An award-winning, much-loved biologist turns his gaze on himself, using his long-distance running to illuminate the changes to a human body over a lifetime
Part memoir, part scientific investigation, Racing the Clock is the book biologist and natural historian Bernd Heinrich has been waiting his entire life to write. A dedicated and accomplished marathon (and ultra-marathon) runner who won his first marathon at age thirty-nine, Heinrich looks deeply at running, aging, and the body, exploring the unresolved relationship between metabolism, diet, exercise, and age.
Why do some bodies age differently than others? How much control do we have over that process and what effect, if any, does being active have? Bringing to bear research from his entire career and in the spirit of his classic Why We Run, Heinrich probes the questions of how we use energy and continue to adapt to our mutable surroundings and circumstances. Beyond that, he examines how our bodies change while we age but also how we can work with, if not overcome, many of these changes—and what all this tells us about evolution and the mechanisms of life, health, and happiness.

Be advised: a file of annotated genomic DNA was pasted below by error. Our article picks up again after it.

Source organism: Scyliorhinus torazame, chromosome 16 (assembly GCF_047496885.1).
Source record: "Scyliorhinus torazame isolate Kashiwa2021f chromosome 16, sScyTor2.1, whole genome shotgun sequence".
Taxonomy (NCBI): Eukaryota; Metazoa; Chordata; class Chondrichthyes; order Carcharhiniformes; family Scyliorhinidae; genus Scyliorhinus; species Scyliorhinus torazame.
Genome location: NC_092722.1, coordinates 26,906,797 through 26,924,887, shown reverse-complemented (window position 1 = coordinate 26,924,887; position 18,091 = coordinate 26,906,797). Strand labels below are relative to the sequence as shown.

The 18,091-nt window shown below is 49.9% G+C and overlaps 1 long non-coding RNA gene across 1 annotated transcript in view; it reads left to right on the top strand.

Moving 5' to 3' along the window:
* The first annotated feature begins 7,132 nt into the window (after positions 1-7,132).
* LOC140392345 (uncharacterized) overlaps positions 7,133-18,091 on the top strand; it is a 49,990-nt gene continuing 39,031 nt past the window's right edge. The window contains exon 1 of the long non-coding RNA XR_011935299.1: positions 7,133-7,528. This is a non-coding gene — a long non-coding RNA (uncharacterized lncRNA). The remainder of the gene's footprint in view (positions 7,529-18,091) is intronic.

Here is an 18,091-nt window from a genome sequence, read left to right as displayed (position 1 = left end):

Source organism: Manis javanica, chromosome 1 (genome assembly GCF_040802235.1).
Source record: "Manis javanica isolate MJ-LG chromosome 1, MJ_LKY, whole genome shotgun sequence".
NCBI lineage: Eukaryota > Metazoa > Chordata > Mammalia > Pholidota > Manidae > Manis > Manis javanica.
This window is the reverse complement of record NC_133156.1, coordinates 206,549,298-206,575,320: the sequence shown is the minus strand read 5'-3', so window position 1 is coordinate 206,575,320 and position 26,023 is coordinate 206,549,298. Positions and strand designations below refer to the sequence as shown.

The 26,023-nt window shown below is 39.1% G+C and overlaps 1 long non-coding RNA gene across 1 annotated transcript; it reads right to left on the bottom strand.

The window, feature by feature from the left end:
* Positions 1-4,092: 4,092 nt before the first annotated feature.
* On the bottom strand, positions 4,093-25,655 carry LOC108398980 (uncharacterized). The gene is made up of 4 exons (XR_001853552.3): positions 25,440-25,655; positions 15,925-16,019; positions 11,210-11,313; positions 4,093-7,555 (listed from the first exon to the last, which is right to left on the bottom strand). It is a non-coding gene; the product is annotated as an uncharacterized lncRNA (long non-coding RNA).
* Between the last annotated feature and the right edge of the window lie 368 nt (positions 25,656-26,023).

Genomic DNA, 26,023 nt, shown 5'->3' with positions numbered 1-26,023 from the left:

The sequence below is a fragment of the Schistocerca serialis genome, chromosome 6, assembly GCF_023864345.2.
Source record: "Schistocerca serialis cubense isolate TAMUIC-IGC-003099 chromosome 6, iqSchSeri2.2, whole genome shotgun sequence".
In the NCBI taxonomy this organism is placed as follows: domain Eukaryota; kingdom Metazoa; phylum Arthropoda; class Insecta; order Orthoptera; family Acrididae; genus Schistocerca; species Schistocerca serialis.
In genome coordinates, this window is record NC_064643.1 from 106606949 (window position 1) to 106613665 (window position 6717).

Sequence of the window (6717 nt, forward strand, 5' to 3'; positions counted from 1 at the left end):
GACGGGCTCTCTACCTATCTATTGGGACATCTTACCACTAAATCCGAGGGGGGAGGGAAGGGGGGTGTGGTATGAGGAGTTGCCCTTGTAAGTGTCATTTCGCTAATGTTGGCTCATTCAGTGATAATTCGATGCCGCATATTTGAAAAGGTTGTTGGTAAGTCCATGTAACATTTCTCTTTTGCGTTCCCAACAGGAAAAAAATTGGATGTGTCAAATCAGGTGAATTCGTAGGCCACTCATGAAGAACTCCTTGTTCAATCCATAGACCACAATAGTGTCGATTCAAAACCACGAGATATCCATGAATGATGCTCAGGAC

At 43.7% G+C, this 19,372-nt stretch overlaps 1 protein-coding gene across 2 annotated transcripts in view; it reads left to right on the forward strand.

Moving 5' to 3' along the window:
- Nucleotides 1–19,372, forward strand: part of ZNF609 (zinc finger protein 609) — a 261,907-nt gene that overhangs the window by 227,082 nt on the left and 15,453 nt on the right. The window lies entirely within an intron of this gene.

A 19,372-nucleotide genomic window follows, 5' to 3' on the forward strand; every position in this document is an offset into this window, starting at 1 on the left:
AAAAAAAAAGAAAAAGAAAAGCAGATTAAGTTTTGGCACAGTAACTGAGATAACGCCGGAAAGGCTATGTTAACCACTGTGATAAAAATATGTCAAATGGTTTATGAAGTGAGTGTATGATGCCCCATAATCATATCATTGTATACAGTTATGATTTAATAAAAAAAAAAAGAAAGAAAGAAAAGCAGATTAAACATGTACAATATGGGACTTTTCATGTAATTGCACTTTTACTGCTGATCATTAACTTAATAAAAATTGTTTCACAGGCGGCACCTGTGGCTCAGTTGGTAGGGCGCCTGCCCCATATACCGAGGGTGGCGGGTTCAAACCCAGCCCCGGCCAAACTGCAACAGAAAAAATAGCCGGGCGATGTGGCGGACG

Racing the Clock offers fascinating and surprising conclusions, all while bringing the reader along on Heinrich’s compelling journey to what he says will be his final race—a fifty-kilometer race at age eighty.
About the Author
The author of numerous bestselling and award-winning books, Bernd Heinrich is a professor of biology at the University of Vermont. He divides his time between Vermont and the forests of western Maine.
"Passionate meditations on the pleasures and pains of a lifetime of running, with greatest appeal to fellow runners."
— Kirkus Reviews
"Heinrich delivers a powerful reflection on his decades of competitive running that’s nicely colored by an exploration of the effects of aging on the human body. . . . Heinrich’s keen observations and unique story will keep readers hooked."
— Publishers Weekly
"[A] tender memoir...An appealing account of a life spent observing and enjoying nature and frequently running within it."